Benjamin died of apoplexy on February 4, 1911, in Orleans and was buried in Higbee cemetery, in Orleans (and so, eventually, was his wife).

His widow, Sarah applied for and received a pension (no. 718,849), drawing $12.00 per month in 1911.

Henry Ullman Carpenter was born May 31, 1830, in Niagara, Ontario County, New York, the son of Asa Philopilus (b. 1802) and Margaret (Ullman, b. 1798).

Vermont-born Asa and New Yorker Margaret were married in 1824, probably in New York, and settled in Niagara, Ontario County, New York where they lived for many years. In 1853 Henry accompanied his family to Michigan where they eventually settled in Croton Township, Newaygo County. By 1860 he was a farmer living with his family in Croton; near-by lived Thomas White who would enlist in Company H.

Henry stood 6’1” with blue eyes, dark hair and a light complexion and was 32 years old and probably living in Croton or Grand Rapids when he enlisted in Company K (joining his two brothers Benjamin and John who had enlisted the previous year) on August 16, 1862, at Grand Rapids. Henry joined the Regiment on September 8 at Upton’s Hill, Virginia, and was reported as suffering from acute diarrhea on January 3 and 4, 1863. He was returned to duty. Henry was wounded in the right thigh at Mine Run (near Jacob’s ford), Virginia, on November 27, 1863. On December 4 he was admitted to the Third Division hospital in Alexandria with a “gunshot wound of right thigh and leg opening the knee joint.” According to his hospital record on December 5, “A minie ball entered the right thigh just above the knee joint, on its outer aspect and taking a downward & outward direction fractured the external condyle of the femur, opened the joint & made its exit about four inches from the point of entrance. Discharges very profusely a stinking, bad-looking pus. Limb in too bad condition to be operated upon at present. General condition & spirits fine.”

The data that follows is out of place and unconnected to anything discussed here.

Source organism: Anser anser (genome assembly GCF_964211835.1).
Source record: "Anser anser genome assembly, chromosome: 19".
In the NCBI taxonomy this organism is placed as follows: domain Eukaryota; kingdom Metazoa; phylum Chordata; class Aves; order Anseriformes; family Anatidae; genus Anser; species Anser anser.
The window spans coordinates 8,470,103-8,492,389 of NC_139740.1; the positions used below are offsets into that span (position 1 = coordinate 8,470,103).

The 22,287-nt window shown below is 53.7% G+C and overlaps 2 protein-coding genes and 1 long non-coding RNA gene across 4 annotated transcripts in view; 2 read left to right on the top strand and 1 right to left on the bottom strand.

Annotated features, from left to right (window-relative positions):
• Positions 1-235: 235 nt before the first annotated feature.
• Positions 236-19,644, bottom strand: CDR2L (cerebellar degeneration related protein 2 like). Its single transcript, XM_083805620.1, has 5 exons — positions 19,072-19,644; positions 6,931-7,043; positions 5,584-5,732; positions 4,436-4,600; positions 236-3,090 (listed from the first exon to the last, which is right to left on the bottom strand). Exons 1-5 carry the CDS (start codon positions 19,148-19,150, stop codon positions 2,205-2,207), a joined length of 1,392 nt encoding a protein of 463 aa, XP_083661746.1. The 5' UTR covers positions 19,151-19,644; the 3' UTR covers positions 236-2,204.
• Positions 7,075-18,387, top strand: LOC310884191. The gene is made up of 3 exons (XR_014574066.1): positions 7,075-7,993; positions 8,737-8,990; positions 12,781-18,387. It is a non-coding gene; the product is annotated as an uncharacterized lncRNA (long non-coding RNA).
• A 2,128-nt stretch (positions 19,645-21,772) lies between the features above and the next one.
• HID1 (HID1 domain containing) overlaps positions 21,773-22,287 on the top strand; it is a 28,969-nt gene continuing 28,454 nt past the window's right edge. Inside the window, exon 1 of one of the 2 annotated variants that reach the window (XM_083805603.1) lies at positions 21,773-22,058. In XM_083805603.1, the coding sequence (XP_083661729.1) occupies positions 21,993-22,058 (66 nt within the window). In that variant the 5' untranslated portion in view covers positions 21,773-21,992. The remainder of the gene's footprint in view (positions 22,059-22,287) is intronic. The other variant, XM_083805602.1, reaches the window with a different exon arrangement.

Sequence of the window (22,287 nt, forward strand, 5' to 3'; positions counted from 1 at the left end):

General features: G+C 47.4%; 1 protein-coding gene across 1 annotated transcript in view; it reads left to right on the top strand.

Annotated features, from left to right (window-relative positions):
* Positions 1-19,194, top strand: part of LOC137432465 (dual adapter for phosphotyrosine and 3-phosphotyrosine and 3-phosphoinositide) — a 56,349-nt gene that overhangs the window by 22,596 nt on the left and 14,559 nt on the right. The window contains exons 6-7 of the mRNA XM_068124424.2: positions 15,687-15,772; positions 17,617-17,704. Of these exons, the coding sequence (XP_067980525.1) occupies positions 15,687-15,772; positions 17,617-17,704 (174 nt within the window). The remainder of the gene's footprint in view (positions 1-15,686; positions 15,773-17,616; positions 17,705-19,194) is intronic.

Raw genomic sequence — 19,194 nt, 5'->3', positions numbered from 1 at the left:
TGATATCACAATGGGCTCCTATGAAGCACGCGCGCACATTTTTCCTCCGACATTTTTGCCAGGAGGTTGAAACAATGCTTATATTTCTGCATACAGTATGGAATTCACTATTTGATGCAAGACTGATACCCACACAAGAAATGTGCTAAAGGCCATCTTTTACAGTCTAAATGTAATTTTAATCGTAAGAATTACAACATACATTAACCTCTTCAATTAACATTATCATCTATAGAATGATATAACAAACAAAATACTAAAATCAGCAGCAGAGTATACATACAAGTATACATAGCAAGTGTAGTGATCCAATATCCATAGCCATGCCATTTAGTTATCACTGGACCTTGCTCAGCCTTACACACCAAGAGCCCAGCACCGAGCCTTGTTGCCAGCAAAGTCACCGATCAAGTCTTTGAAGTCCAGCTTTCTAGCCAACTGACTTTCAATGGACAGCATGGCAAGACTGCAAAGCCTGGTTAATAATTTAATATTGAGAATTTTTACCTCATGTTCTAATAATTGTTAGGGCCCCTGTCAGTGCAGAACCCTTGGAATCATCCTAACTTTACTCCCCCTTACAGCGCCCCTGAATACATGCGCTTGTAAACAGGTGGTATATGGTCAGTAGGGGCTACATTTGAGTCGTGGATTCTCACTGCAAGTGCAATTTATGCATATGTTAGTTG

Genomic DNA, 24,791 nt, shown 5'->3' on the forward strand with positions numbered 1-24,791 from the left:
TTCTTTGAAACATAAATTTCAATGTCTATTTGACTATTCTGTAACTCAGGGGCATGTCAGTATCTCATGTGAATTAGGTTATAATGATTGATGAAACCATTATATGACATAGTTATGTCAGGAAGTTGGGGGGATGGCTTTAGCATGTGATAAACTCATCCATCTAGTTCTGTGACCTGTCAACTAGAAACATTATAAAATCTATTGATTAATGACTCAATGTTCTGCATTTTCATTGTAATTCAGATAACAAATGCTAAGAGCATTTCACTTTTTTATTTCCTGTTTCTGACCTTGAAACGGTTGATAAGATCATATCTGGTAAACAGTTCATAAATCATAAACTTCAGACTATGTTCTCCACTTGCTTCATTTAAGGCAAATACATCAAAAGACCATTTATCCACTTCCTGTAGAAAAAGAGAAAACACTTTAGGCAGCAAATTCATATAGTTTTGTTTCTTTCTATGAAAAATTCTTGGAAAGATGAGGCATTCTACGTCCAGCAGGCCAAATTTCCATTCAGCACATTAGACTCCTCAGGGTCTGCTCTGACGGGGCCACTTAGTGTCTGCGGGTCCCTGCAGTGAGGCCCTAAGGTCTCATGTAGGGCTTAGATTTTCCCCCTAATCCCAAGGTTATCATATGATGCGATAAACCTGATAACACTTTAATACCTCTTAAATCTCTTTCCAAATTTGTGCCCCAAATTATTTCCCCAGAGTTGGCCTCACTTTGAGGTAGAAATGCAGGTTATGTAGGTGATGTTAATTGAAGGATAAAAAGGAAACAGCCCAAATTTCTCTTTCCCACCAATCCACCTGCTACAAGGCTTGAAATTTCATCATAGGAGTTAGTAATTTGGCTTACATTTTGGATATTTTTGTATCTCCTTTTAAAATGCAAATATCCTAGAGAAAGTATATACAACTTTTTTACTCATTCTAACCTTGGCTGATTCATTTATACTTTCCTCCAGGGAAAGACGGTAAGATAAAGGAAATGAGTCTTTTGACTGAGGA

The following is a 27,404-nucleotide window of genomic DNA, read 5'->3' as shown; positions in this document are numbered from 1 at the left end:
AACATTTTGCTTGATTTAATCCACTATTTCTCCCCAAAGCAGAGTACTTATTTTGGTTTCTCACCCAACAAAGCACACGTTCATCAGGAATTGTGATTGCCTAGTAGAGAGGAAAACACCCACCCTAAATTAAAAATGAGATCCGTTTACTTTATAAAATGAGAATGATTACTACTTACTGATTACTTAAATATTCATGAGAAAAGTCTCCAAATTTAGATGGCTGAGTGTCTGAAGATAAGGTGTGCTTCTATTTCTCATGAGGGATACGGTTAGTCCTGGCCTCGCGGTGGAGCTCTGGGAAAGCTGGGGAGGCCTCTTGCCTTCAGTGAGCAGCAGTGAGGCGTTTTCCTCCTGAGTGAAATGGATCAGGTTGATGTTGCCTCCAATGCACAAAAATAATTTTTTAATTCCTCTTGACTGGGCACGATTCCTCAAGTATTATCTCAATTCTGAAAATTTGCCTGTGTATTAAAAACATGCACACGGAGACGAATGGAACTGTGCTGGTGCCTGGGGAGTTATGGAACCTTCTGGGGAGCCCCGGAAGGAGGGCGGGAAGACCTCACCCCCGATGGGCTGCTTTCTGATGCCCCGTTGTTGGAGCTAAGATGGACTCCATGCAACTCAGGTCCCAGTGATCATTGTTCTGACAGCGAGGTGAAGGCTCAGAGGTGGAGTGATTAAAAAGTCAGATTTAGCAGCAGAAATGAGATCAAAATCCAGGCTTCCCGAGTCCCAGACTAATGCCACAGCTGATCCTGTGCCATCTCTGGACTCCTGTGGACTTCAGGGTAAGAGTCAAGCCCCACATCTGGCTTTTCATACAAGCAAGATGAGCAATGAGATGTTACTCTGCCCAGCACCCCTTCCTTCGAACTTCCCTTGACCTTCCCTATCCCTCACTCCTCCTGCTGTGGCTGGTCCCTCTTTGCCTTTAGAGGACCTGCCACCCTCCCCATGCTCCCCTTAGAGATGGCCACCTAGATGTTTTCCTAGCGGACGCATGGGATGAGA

On December 13 his thigh was “amputated in middle third” and his “Spirits excellent.” He was placed on a diet of whiskey and egg. On December 30 Henry was reported to be “doing finely ever since operation. Appetite has been good [he was taking beef & tea along with the whiskey & egg], bowels regular, has suffered no pain, has slept well & been in splendid spirits all the time. Stump has healed well & discharged a healthy, laudable pus. Today he had a chill followed by a very heavy sweat, but still looks well & says that he feels well as usual. His pulse however is 120 & weak & his hands tremble like those of a man with palsy.”

The chills continued through the next several days, and on January 2, 1864, his condition was “about the same.” His condition in fact quickly worsened. On January 10 he was reported to have “had chills without much regularity, sometimes none for a day or two & then two or three in 24 hours, followed each time by a debilitating sweat. His diet has been whiskey beaten up with raw eggs & beef-tea ad librium. Sometimes he could eat pretty well & at others had no appetite. He suffered almost no pain at any time & had no complaints to make, always said that he was perfectly comfortable up to the time of his death at 8 o’clock this morning.” Post-mortem examination 24 hours after death revealed that his lungs were “filled with metastatic abscess & pleural cavities contained about a pint of turbid serum. Liver healthy, kidneys in a state of fatty degeneration, intestines healthy, heart somewhat enlarged.”